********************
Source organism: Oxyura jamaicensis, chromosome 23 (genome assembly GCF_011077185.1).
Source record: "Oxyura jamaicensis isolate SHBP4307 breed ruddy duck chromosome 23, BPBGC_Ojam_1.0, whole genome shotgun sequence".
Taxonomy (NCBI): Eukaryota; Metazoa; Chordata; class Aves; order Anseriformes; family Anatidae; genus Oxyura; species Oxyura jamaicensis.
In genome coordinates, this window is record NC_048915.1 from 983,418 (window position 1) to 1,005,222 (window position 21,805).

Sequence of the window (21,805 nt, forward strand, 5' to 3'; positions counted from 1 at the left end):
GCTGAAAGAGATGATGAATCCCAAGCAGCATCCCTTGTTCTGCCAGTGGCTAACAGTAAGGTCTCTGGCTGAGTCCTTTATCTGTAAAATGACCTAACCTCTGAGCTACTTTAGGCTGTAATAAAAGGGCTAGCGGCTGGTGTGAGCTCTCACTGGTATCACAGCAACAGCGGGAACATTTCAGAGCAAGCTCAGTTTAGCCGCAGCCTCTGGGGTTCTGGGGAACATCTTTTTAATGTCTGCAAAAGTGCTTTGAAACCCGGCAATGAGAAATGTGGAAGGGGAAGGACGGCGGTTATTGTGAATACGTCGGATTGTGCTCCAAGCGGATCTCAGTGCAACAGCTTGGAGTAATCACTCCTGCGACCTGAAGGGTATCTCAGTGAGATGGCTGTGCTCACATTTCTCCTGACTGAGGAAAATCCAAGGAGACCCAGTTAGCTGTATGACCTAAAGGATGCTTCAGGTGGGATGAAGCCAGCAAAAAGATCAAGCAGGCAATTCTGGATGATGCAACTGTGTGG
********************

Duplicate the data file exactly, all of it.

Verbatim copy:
Source organism: Oxyura jamaicensis, chromosome 23 (genome assembly GCF_011077185.1).
Source record: "Oxyura jamaicensis isolate SHBP4307 breed ruddy duck chromosome 23, BPBGC_Ojam_1.0, whole genome shotgun sequence".
Taxonomy (NCBI): Eukaryota; Metazoa; Chordata; class Aves; order Anseriformes; family Anatidae; genus Oxyura; species Oxyura jamaicensis.
In genome coordinates, this window is record NC_048915.1 from 983,418 (window position 1) to 1,005,222 (window position 21,805).

Sequence of the window (21,805 nt, forward strand, 5' to 3'; positions counted from 1 at the left end):
GCTGAAAGAGATGATGAATCCCAAGCAGCATCCCTTGTTCTGCCAGTGGCTAACAGTAAGGTCTCTGGCTGAGTCCTTTATCTGTAAAATGACCTAACCTCTGAGCTACTTTAGGCTGTAATAAAAGGGCTAGCGGCTGGTGTGAGCTCTCACTGGTATCACAGCAACAGCGGGAACATTTCAGAGCAAGCTCAGTTTAGCCGCAGCCTCTGGGGTTCTGGGGAACATCTTTTTAATGTCTGCAAAAGTGCTTTGAAACCCGGCAATGAGAAATGTGGAAGGGGAAGGACGGCGGTTATTGTGAATACGTCGGATTGTGCTCCAAGCGGATCTCAGTGCAACAGCTTGGAGTAATCACTCCTGCGACCTGAAGGGTATCTCAGTGAGATGGCTGTGCTCACATTTCTCCTGACTGAGGAAAATCCAAGGAGACCCAGTTAGCTGTATGACCTAAAGGATGCTTCAGGTGGGATGAAGCCAGCAAAAAGATCAAGCAGGCAATTCTGGATGATGCAACTGTGTGG